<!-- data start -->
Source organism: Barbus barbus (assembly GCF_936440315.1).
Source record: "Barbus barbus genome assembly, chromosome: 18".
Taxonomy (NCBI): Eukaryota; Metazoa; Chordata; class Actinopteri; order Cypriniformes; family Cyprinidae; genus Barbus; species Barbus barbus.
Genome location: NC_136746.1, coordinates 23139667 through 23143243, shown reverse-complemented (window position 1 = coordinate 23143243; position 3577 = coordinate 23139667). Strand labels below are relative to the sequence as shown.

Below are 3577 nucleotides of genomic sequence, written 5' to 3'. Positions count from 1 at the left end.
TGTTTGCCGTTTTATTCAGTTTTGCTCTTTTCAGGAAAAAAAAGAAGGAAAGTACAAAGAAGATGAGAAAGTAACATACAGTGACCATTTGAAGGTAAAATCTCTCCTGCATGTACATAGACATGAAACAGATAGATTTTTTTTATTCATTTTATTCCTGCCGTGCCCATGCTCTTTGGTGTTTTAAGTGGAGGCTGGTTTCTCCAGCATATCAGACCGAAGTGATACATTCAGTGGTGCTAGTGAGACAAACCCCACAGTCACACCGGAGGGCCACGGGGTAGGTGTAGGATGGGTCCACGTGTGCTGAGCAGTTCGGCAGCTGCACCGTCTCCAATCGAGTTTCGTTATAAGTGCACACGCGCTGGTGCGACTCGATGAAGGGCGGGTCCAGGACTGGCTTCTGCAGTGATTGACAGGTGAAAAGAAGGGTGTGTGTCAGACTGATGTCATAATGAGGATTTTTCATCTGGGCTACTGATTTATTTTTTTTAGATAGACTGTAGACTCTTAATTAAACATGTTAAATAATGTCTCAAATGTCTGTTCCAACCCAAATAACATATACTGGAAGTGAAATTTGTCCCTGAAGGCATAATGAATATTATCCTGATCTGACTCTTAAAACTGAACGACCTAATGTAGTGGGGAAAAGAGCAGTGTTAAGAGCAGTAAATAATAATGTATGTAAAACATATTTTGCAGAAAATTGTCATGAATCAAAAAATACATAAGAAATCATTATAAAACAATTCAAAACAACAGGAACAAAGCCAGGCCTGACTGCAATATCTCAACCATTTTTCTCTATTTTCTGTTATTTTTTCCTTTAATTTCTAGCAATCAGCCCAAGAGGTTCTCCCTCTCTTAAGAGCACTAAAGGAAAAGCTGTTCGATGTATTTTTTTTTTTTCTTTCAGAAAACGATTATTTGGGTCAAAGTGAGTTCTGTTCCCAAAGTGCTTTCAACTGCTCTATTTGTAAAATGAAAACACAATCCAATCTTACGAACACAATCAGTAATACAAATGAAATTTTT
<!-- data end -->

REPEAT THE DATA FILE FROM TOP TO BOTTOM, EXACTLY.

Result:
Source organism: Barbus barbus (assembly GCF_936440315.1).
Source record: "Barbus barbus genome assembly, chromosome: 18".
Taxonomy (NCBI): Eukaryota; Metazoa; Chordata; class Actinopteri; order Cypriniformes; family Cyprinidae; genus Barbus; species Barbus barbus.
Genome location: NC_136746.1, coordinates 23139667 through 23143243, shown reverse-complemented (window position 1 = coordinate 23143243; position 3577 = coordinate 23139667). Strand labels below are relative to the sequence as shown.

Below are 3577 nucleotides of genomic sequence, written 5' to 3'. Positions count from 1 at the left end.
TGTTTGCCGTTTTATTCAGTTTTGCTCTTTTCAGGAAAAAAAAGAAGGAAAGTACAAAGAAGATGAGAAAGTAACATACAGTGACCATTTGAAGGTAAAATCTCTCCTGCATGTACATAGACATGAAACAGATAGATTTTTTTTATTCATTTTATTCCTGCCGTGCCCATGCTCTTTGGTGTTTTAAGTGGAGGCTGGTTTCTCCAGCATATCAGACCGAAGTGATACATTCAGTGGTGCTAGTGAGACAAACCCCACAGTCACACCGGAGGGCCACGGGGTAGGTGTAGGATGGGTCCACGTGTGCTGAGCAGTTCGGCAGCTGCACCGTCTCCAATCGAGTTTCGTTATAAGTGCACACGCGCTGGTGCGACTCGATGAAGGGCGGGTCCAGGACTGGCTTCTGCAGTGATTGACAGGTGAAAAGAAGGGTGTGTGTCAGACTGATGTCATAATGAGGATTTTTCATCTGGGCTACTGATTTATTTTTTTTAGATAGACTGTAGACTCTTAATTAAACATGTTAAATAATGTCTCAAATGTCTGTTCCAACCCAAATAACATATACTGGAAGTGAAATTTGTCCCTGAAGGCATAATGAATATTATCCTGATCTGACTCTTAAAACTGAACGACCTAATGTAGTGGGGAAAAGAGCAGTGTTAAGAGCAGTAAATAATAATGTATGTAAAACATATTTTGCAGAAAATTGTCATGAATCAAAAAATACATAAGAAATCATTATAAAACAATTCAAAACAACAGGAACAAAGCCAGGCCTGACTGCAATATCTCAACCATTTTTCTCTATTTTCTGTTATTTTTTCCTTTAATTTCTAGCAATCAGCCCAAGAGGTTCTCCCTCTCTTAAGAGCACTAAAGGAAAAGCTGTTCGATGTATTTTTTTTTTTTCTTTCAGAAAACGATTATTTGGGTCAAAGTGAGTTCTGTTCCCAAAGTGCTTTCAACTGCTCTATTTGTAAAATGAAAACACAATCCAATCTTACGAACACAATCAGTAATACAAATGAAATTTTT